Experiment 2:

It is well known and documented that many life forms, especially plants, when placed under severe stress react the best way they can to preserve the "Species".

Orchids are not different. In good times and when space and nutrients to grow are available, orchids grow faster, produce more leaves and new "suckers" or branches at the expense of flowers; however, when the roots are running out of space and the options to multiply vegetativelly are restricted, or humidity and moisture are not as common as before, only then mother nature programmed the orchids to start looking at other ways to preserve the spaces. In nature, fruit trees, Citrus trees for example produce more fruit with more seeds than before.

With Orchids, vegetative propagation is the fastest and the easiest way to grow and preserve the species. Terrestrials orchids, for example, as long as the conditions are right and tubers can be produced, flowering is not a priority; however, when there are restrictions due to a drought or the option to grow freely is taken away, the next best option is propagation by seed. Suddenly, orchids start to flower. Species of the genus Arpophylum, for example, always flower when the roots are restricted and there is no more room left.

When under stress, orchids have three options: 1. Produce flowers. 2. Produce aerial roots and/or branches. 3. Produce "Keikis".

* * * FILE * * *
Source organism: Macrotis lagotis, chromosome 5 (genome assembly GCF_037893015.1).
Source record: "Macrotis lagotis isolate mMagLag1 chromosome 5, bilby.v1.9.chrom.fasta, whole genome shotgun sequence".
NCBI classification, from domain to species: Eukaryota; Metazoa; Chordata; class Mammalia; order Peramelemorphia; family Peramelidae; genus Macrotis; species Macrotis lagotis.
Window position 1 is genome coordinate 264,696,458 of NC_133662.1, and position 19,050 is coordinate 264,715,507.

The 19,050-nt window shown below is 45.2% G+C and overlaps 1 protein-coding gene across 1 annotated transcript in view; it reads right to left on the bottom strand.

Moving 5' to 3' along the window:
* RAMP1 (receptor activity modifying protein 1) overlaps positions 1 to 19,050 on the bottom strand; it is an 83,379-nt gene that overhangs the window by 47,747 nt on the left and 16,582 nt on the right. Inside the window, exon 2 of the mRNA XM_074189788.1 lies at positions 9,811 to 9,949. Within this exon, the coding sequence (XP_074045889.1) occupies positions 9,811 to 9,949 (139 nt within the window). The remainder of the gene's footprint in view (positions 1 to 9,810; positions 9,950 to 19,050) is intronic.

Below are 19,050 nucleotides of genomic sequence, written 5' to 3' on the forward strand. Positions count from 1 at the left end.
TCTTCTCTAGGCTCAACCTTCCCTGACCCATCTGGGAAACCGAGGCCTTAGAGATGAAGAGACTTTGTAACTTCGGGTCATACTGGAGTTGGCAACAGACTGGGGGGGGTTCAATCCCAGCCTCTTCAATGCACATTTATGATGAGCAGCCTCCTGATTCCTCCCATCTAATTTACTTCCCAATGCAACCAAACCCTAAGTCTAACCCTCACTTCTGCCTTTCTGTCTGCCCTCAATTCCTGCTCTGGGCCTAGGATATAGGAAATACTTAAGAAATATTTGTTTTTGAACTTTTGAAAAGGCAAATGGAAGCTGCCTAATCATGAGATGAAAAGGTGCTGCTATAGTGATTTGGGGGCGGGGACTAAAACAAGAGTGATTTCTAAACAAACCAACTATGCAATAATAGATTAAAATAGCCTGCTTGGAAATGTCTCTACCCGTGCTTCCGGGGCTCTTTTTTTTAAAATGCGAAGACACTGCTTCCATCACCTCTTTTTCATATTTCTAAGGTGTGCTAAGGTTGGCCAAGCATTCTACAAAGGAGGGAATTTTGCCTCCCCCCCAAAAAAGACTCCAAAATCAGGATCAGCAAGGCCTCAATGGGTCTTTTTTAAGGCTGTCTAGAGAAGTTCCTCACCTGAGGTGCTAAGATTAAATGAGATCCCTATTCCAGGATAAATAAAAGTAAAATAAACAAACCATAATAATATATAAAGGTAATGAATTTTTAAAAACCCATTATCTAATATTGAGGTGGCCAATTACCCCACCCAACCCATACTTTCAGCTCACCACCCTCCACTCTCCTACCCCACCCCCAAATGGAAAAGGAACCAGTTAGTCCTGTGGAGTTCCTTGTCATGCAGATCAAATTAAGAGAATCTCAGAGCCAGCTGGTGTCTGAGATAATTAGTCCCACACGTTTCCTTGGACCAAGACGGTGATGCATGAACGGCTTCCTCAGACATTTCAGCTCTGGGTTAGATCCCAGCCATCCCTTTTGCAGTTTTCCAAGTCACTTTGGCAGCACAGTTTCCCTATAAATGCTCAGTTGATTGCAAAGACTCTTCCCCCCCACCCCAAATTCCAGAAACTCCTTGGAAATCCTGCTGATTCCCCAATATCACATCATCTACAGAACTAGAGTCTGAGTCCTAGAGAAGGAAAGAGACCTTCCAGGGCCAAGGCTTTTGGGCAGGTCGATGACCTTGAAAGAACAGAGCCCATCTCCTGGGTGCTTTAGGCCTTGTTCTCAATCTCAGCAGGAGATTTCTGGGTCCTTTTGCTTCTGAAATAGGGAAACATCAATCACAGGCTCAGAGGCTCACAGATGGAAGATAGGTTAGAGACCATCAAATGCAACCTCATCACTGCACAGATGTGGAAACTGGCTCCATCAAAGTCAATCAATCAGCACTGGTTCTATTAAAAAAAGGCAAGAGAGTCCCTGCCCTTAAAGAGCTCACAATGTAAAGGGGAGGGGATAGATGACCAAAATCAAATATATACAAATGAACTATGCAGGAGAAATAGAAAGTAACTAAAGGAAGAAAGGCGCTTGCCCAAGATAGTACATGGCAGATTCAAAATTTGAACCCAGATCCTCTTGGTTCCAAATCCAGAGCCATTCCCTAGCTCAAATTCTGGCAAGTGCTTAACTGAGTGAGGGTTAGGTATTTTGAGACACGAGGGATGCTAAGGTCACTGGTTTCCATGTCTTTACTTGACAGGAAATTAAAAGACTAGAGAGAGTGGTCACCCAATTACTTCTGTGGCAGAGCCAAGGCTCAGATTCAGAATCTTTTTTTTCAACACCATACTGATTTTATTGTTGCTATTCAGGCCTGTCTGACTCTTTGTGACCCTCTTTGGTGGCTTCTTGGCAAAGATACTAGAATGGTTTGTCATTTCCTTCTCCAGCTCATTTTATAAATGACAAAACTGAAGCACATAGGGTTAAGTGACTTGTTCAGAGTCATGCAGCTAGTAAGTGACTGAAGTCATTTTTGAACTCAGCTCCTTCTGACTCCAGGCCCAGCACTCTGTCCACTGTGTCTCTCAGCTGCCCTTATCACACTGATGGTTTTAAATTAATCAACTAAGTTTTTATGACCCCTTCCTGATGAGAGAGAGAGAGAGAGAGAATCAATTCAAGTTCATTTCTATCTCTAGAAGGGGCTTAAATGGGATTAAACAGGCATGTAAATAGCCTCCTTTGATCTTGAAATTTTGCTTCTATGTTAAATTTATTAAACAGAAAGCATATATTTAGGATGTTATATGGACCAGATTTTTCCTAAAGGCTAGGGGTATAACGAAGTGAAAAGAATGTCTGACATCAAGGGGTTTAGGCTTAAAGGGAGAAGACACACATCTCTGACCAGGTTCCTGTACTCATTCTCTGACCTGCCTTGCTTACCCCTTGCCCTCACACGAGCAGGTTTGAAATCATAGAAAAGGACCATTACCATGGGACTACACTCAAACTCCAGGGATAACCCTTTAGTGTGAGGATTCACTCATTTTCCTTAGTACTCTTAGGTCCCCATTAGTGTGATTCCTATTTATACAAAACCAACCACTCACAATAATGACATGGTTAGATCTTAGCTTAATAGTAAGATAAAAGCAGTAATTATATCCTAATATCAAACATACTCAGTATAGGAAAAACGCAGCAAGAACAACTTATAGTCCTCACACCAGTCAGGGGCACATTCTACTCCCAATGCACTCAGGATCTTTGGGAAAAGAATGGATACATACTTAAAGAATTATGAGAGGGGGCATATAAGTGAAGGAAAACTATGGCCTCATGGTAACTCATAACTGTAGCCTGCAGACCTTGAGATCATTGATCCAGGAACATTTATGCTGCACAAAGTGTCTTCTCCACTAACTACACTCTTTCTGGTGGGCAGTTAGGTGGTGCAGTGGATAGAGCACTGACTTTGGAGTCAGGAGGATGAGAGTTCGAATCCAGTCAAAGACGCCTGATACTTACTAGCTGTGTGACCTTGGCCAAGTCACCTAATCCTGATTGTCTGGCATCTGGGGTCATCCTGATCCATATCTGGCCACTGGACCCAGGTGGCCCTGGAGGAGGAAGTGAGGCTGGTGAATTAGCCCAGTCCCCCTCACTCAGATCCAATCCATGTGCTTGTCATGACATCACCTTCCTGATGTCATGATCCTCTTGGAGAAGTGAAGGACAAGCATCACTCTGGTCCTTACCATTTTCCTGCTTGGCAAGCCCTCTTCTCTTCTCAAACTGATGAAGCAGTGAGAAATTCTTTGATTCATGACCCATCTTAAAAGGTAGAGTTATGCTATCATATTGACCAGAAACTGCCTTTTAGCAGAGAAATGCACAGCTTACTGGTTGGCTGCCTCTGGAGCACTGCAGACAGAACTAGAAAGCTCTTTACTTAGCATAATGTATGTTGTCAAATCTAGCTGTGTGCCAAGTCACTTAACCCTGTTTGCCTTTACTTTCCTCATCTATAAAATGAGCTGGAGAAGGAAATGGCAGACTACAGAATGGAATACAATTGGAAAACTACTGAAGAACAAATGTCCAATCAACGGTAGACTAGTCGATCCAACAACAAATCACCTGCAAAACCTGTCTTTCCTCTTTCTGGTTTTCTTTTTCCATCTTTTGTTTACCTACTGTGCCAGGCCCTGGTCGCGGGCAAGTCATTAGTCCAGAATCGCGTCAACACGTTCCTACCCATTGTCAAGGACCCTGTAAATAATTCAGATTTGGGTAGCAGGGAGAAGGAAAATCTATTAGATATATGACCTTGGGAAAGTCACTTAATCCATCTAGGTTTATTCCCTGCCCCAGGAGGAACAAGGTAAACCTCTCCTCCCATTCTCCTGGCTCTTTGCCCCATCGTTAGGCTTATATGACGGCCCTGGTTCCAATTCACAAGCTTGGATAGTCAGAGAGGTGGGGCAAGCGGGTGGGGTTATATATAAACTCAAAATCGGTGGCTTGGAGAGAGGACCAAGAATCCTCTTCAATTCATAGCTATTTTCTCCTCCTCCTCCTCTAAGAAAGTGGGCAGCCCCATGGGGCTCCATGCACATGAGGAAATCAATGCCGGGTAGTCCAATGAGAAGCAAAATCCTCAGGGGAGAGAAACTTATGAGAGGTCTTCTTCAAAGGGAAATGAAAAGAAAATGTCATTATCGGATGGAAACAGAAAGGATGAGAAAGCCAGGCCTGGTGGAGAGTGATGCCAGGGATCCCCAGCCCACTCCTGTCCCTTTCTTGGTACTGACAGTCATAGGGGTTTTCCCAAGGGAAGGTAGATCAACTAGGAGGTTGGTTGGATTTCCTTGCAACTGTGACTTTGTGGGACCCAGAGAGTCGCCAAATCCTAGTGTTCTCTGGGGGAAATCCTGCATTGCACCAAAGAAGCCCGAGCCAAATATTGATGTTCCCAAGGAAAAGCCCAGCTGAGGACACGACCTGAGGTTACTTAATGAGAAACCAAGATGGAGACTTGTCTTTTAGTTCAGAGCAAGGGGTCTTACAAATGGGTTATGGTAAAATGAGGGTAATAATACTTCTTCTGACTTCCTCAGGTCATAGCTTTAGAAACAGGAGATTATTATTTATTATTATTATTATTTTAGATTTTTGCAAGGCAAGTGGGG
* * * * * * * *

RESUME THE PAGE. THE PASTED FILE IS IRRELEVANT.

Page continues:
For this experiment I sacrificed a 6 year old Ascocenda plant that flowered twice in the past 2 years: Ascda Beverley Woods.

First step: The "top" of the plant was cut off, to prevent the plant from growing further. The plant was repeatedly sprayed to prevent a fungal or bacterial disease from setting.

Picture shown the orchid a year later.

Second step: Humidity was reduced to around 30% and watering (spraying the roots with water), was reduced to once every two days. After two months, some roots dried out and the lower parts of the stem began to dry out. The plant, as a whole, was still green

Picture showing the dead root system.

Picture showing the end of the dead stem.

At this point, the question was: What is the plant going to do next?

There are three options: 1. Do nothing and die. 2. Flower to produce "Seeds" for the species to survive. OR 3. Produce a new "plant" that can survive. Flowering was not an option at this stage because it did not have the strength.

Most orchid growers underestimate the desire of a life form to survive and preserve it's species. Most growers expect the plant to die, that's the easy way out. I contacted a similar experiment two years ago, using a hard cane Dendrobium. The Dendrobium flowered first and then produced a keiki which unfortunately did not survive.


A new "shoot" at this stage, without any visible roots. The next question is: Is it a "Branch" or is it a "Keiki"


If it is monopodial, it will be a branch which subsequently will produce aerial roots. If it is sympodial it will produce a keiki, and the roots will appear as it is the case with all Keikis at the point where it joins the main stem.

11 Dec 2012. After a 10 days "hot and dry" spell, the plant under stress dropped the leaves and dried out. The shoot is alive but the chances for it to survive are very slim. The experiment will continue as long as the shoot is alive.

The current condition of the "plant".


23 Dec 2012. Experiment failed to produce a result. Due to the hot and dry weather, the plant died.

I may try again next year.